Ask Hannah!

Dear Hannah,

I came out to my wonderful, selfless near saintly wife of 18 years. She knows what transgender is just not who it is. What I know is that she loves me and that will not change :):):)
It can be delicate for a while. Both of us just letting it digest. This can take overnight or it could take years (this would be a mutual denial) This is my greatest fear. The girl wants out and she wants to be acknowledged. To just go into a holding pattern would be worse then internalizing it.
Support groups? Books? Therapist? ( OK, I have one)
Any advice?


Coming out to anyone, especially your significant other is probably one of the hardest things we will ever do.  I’m sure it wasn’t easy and I’m glad you did it.  It’s always better for us to come out as opposed to being caught.  I get at least one email a week from a significant other of a crossdresser or t-girl who pour their hearts out because they caught their boyfriend, fiance or husband or discovered their wardrobe.  Many times it’s not about the clothes, it’s about the lying and not being honest with them.

I know it’s not easy, but I urge you all to please, please tell your significant other about this side of you before get married or live with each other.  I know it’ll be hard, but you owe it to them.

But I digress.

When you come out to someone, especially a significant other, it’s easy to let things get out of hand.  For many of us we have kept this part of ourselves secret for so long that it’s a relief to talk to someone about it.  It’s possible we’ve never talked about this to anyone else and soon our experiences, desires and secrets just pour out.  This can be very overwhelming.  The person you came out to is still processing this information and when you add more to it, it can be a lot to take in.  Take it slow.

When it comes to what’s next, well, that’s up to you.  What do you want to do?  What do you currently do?  Do you dress at all?  With my wife I did not go from coming out to dressing completely in a couple days.  It took time for both of us to adjust.  It started with her seeing panties in my dresser and her getting used to that.  Then sleeping in a nightgown and so on.  It was about four years after I came out before I was in a dress, makeup and a wig.  I didn’t always make the right decisions during this time and I got lost in the pink fog a lot, but my wife is an incredible person and she was always honest and direct with me with what she was thinking, feeling as well as what she was and wasn’t comfortable with.

Don’t be surprised if this is two steps forward and one step back for a while.  Don’t fight her if she asks you to not dress up for a few days…or weeks or around her.  If she sets limits or boundaries, respect and honor them.  You mention you have a therapist, perhaps you may consider a couples session where the two of you attend to discuss this part of you.  She may also need someone to talk to independent of you and I would recommend PFLAG, a wonderful organization that provides, among other things, support groups for our friends and families.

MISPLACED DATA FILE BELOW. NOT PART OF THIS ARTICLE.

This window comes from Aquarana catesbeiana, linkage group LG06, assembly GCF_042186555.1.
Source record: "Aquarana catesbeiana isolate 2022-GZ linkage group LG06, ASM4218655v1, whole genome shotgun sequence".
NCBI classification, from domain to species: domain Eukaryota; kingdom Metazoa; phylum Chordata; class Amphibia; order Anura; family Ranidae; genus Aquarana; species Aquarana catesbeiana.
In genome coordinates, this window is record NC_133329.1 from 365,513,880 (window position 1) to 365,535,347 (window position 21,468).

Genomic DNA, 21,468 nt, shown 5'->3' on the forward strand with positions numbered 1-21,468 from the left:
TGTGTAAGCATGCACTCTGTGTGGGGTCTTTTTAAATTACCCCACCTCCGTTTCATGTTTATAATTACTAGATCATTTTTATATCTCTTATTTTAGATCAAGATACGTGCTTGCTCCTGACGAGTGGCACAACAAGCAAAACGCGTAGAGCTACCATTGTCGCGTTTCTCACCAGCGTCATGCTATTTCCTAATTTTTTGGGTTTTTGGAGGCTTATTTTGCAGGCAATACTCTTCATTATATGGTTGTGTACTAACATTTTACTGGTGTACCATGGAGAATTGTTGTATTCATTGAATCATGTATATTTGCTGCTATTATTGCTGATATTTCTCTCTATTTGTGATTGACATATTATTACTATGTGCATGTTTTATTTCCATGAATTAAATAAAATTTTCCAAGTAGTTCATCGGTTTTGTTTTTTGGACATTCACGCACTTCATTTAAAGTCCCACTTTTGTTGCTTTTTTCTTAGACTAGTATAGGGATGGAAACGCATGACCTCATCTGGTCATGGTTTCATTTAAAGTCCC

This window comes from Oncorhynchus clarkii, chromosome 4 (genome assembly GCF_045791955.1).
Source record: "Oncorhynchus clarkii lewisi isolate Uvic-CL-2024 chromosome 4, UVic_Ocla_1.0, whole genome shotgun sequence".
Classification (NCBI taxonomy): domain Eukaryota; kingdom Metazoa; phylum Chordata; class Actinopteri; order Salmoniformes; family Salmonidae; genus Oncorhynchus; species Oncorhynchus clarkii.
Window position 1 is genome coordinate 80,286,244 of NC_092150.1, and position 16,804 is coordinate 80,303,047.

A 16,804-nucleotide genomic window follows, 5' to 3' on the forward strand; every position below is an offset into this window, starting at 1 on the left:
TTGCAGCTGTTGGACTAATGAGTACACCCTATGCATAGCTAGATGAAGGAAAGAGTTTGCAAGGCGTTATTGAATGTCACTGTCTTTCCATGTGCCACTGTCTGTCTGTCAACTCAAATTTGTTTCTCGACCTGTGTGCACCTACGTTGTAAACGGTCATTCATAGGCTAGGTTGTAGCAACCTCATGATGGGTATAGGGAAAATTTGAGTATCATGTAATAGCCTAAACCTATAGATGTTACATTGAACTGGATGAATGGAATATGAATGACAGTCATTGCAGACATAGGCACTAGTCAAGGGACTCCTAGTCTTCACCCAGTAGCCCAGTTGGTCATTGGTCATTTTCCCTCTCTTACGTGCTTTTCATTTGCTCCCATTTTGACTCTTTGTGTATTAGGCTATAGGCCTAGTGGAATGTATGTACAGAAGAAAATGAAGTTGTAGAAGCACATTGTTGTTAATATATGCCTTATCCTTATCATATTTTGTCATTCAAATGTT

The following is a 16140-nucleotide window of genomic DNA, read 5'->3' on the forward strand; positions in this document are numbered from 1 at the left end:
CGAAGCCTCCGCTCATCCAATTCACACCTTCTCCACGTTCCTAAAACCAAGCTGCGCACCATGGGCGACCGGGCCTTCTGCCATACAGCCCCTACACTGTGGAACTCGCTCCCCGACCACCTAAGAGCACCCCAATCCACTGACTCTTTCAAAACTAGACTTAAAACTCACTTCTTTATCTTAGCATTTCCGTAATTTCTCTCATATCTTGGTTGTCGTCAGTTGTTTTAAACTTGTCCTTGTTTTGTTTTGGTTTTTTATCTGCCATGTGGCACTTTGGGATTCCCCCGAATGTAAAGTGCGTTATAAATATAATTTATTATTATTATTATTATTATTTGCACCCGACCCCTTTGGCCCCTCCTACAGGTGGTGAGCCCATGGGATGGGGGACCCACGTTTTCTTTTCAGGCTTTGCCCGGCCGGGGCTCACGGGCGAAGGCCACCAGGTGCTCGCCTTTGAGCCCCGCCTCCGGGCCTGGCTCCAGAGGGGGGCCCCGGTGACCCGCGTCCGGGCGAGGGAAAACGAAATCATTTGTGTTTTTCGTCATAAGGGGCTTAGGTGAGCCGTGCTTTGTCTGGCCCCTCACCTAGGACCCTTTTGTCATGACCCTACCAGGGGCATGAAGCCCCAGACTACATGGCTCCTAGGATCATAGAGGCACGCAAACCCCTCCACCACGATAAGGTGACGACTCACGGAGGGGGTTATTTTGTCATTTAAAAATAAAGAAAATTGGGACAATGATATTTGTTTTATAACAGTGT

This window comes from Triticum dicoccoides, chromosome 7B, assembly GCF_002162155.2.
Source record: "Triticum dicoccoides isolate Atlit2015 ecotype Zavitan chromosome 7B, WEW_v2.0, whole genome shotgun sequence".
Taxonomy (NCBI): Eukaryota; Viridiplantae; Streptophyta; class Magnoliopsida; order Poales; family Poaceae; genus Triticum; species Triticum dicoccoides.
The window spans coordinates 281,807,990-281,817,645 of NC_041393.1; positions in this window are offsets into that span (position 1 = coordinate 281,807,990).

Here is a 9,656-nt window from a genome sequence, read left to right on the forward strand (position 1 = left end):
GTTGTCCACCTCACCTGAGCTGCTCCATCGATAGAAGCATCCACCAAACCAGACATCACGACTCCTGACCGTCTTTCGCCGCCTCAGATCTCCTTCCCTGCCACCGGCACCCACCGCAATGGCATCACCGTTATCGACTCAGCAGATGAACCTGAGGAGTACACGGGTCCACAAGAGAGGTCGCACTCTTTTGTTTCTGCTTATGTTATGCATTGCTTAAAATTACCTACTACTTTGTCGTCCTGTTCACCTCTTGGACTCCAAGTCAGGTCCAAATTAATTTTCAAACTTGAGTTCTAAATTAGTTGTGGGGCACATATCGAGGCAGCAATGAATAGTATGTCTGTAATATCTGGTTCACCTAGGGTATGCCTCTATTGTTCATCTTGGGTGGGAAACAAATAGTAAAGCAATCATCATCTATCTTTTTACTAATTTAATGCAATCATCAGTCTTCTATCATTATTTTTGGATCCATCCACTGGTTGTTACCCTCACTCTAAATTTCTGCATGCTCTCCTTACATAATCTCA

Good luck!

Love, Hannah

Ask Hannah!

For background, I am a straight, closeted crossdresser. I identify as a “sissy” meaning I tend to prefer frilly, innocent outfits (think baby dolls and Alice in wonderland) … dressing is arousing for me … and I am not interested in really being female in public.

Here is where I could use some advice. I have three outfits but I always feel intimidated to put them on (they are a bit over the top in terms of frills and lace so not really public appropriate). And when I do, I put them on and don’t really know what to do with myself. I’ll curtsy a few times in the mirror and then put everything away.  I think about dressing a lot but I don’t understand why I only allow myself a few minutes to feel pretty and then pack “Ashleigh” away. Do you have any advice as to why I might feel this way or ways to explore my dressing in more fulfilling ways?



I like to think that the term ‘transgender’ covers a lot of different forms of gender identity.  Someone explained to me that the term covers any form of identification that is outside of the normal cultural norms that are associated with the gender that is assigned to someone at birth.  So, by that definition I believe transgender can cover everything from drag to transitioning.

As a lifelong crossdresser/t-girl, the world of sissy dressing is not new to me, although it’s not something I’ve ever explored.  However, I think part of us feel that there is a bit of a shift in personality as we go from one gender to another.  I certainly don’t feel that there is a lot of overlap in both of my lives/genders.  As I get ready and do my makeup, I definitely feel myself…crossing over.  It’s a strange feeling and not easy to explain, but I think many of us can relate.